Struggling businesses frequently end up in bankruptcy court, and many corporate debtors propose Chapter 11 reorganization plans seeking to strategically sell the company’s assets. When a class of creditors objects to the proposed terms of sale, the bankruptcy court can “cram down” a plan on the debtor’s behalf as long as the plan (1) does not unfairly discriminate against any impaired creditor class; and is (2) “fair and equitable.” Recently, debtors have begun proposing cram down plans that sell substantially all of the company’s assets free and clear of liens pursuant to 11 U.S.C. § 1129(b)(2)(A)(3). Debtors argue that these plans are fair and equitable notwithstanding a key provision in the plan denying secured lenders the opportunity to credit bid at auction. Conducting the asset sale without permitting credit bidding, debtors contend, provides lenders with the “indubitable equivalent” of their secured claims pursuant to § 1129(b)(2)(A)(3).
A unanimous Supreme Court disagreed with the debtors’ reading of § 1129(b)(2)(A)(3) in RadLAX Gateway Hotel, LLC v. Amalgamated Bank. Justice Scalia held that cram down plans which contemplate the sale of encumbered assets free and clear of liens must afford secured lenders the opportunity to credit bid at auction. The Court focused on the specific versus general canon of statutory construction in its analysis. The opinion concluded that the “indubitable equivalent” clause in § 1129(b)(2)(A)(3) is a residual provision that may be used only when Subsections (i) and (ii) do not apply to a particular reorganization plan.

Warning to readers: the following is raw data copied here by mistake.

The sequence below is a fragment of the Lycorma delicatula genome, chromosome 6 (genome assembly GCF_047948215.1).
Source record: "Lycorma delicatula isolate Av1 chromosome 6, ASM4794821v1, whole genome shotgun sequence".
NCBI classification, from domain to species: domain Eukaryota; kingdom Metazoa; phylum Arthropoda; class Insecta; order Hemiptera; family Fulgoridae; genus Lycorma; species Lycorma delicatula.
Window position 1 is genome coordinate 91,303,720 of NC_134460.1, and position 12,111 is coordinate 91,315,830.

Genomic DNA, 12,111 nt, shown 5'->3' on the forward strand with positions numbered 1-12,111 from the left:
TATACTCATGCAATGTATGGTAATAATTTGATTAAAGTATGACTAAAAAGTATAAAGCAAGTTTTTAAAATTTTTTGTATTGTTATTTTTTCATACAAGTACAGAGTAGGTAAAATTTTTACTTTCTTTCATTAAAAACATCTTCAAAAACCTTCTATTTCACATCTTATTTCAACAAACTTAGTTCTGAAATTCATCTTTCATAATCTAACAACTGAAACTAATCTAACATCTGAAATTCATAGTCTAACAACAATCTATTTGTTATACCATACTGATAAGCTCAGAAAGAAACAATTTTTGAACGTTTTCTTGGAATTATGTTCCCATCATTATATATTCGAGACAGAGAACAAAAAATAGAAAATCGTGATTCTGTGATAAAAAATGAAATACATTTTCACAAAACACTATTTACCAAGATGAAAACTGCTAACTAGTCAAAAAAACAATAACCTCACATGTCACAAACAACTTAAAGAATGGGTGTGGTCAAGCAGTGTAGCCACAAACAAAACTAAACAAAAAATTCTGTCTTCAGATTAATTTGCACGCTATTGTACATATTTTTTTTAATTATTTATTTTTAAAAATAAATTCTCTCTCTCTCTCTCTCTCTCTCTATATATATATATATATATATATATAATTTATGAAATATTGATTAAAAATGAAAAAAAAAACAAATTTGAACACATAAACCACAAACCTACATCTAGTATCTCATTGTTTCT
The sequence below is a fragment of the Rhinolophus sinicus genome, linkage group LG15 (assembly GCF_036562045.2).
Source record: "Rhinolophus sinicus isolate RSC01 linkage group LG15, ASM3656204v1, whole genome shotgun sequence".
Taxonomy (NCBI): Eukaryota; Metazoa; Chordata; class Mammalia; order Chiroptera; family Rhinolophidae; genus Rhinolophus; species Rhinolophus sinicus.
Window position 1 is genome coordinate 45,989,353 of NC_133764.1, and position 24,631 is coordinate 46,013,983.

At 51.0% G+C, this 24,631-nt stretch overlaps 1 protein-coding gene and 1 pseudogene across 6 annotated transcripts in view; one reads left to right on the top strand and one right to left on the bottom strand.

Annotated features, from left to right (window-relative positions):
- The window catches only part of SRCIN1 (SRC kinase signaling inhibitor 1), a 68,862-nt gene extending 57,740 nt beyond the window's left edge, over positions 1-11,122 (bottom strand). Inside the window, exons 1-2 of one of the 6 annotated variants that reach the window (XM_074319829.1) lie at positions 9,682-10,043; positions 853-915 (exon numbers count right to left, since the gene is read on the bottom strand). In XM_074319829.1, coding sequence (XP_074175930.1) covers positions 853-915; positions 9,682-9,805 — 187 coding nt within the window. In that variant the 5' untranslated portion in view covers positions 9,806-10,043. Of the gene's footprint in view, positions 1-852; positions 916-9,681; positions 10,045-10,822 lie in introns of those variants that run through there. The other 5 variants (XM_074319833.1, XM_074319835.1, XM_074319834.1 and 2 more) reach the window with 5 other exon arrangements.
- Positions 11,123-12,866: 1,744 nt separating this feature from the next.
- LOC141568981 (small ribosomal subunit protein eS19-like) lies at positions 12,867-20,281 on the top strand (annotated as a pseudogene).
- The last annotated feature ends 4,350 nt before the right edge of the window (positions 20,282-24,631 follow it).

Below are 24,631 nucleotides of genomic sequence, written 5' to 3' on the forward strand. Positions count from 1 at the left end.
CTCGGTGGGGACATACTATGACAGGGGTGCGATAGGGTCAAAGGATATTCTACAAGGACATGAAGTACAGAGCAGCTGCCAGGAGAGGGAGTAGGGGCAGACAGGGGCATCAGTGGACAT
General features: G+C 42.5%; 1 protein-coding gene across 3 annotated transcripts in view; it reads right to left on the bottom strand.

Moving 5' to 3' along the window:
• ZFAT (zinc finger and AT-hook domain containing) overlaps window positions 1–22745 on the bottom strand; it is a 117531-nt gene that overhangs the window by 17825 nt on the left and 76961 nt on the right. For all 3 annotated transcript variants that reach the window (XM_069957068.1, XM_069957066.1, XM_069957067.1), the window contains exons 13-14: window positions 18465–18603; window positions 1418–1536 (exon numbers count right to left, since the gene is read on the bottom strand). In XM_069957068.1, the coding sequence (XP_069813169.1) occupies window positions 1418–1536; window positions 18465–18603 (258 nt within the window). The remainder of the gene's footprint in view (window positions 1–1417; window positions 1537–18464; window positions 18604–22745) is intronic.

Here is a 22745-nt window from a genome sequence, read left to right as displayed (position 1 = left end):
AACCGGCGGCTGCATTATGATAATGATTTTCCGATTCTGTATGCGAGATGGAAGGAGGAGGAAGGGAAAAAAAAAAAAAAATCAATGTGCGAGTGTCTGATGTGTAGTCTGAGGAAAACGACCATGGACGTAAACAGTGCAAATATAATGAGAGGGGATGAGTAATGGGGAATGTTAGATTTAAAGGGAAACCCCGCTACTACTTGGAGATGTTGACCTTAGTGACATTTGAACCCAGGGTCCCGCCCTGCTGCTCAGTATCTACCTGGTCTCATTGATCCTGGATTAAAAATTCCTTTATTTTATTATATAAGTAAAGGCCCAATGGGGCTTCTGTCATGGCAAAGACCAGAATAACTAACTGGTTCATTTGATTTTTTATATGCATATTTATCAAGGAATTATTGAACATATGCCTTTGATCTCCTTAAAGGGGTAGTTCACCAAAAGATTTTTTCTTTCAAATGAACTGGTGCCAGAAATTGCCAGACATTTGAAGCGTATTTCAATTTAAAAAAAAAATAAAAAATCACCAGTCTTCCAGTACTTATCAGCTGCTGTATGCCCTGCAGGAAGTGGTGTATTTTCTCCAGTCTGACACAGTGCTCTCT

This Note applauds the result reached by the RadLAX Court, but argues that attempting to decipher a “correct” canon of statutory construction distracts from a more principled discourse regarding policy considerations underlying Congress’s intent. Judges can reach whatever policy decision they personally favor by artfully applying any canon of construction that fits their particular viewpoint. This Note describes many of the policy considerations supporting secured lenders’ right to credit bid at Chapter 11 asset sales, and it ultimately concludes by praising RadLAX as an important victory for secured lenders.